9 minutes!
one incorrect!

Can someone help please?

question no 6!
Why is the choice C in Q6 wrong?

Cooperative breeding has evolved many times in vertebrates, but unlike naked mole rats, most cooperatively breeding vertebrates (except the wild dog, Lycaon pictus) are dominated by a pair of breeders rather than by a single breeding female.
In naked mole rat societies, on the other hand, differences in behavior are related primarily to reproductive status (reproduction being limited to the queen and a few males

Doesn't the sentence mentioned above reflect the fact stated in option C?
(C) Among naked mole rats, many males are permitted to breed with a single dominant female.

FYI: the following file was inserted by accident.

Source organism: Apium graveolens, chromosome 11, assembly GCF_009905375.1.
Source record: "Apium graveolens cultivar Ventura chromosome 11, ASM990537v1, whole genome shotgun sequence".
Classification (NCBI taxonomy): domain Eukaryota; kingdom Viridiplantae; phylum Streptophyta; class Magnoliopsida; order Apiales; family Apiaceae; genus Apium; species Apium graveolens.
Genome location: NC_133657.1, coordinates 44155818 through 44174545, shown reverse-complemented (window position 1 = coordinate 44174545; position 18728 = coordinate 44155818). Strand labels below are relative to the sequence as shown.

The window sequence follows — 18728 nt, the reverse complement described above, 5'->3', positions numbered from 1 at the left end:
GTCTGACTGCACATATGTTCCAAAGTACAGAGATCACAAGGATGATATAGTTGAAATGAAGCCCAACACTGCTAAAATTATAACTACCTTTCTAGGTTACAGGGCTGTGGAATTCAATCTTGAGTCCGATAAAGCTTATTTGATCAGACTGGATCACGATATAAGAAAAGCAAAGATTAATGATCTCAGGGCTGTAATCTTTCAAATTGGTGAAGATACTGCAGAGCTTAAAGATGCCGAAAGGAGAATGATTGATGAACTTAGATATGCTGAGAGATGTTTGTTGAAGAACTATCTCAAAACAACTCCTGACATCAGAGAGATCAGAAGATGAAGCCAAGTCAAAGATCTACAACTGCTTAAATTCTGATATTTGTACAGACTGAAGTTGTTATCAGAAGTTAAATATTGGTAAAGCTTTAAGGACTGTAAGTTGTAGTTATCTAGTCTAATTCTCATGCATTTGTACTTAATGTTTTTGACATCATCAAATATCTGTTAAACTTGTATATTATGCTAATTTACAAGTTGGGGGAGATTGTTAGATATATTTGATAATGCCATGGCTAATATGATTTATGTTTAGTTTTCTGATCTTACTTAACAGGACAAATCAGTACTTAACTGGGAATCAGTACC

Quote:
6. According to the passage, naked mole rat colonies may differ from all other known vertebrate groups in which of the following ways?

(A) Naked mole rats exhibit an extreme form of altruism.

(B) Naked mole rats are cooperative breeders.

(C) Among naked mole rats, many males are permitted to breed with a single dominant female.

(D) Among naked mole rats, different tasks are performed at different times in an individual's life.

(E) Among naked mole rats, fighting results in the selection of a breeding female.

The answer lies in the 2nd BF portion: "reproduction being limited to the queen and a few males."

Among naked mole rats, only a few males (not many) breed with a single dominant female. Thus, (C) does not accurately describe the naked mole rats.

Furthermore, we are told that "most (not all)cooperatively breeding vertebrates are dominated by a pair of breeders rather than by a single breeding female. This suggests that some other cooperatively breeding vertebrates have a single breeding female. Thus, this feature would NOT be unique to naked mole rats.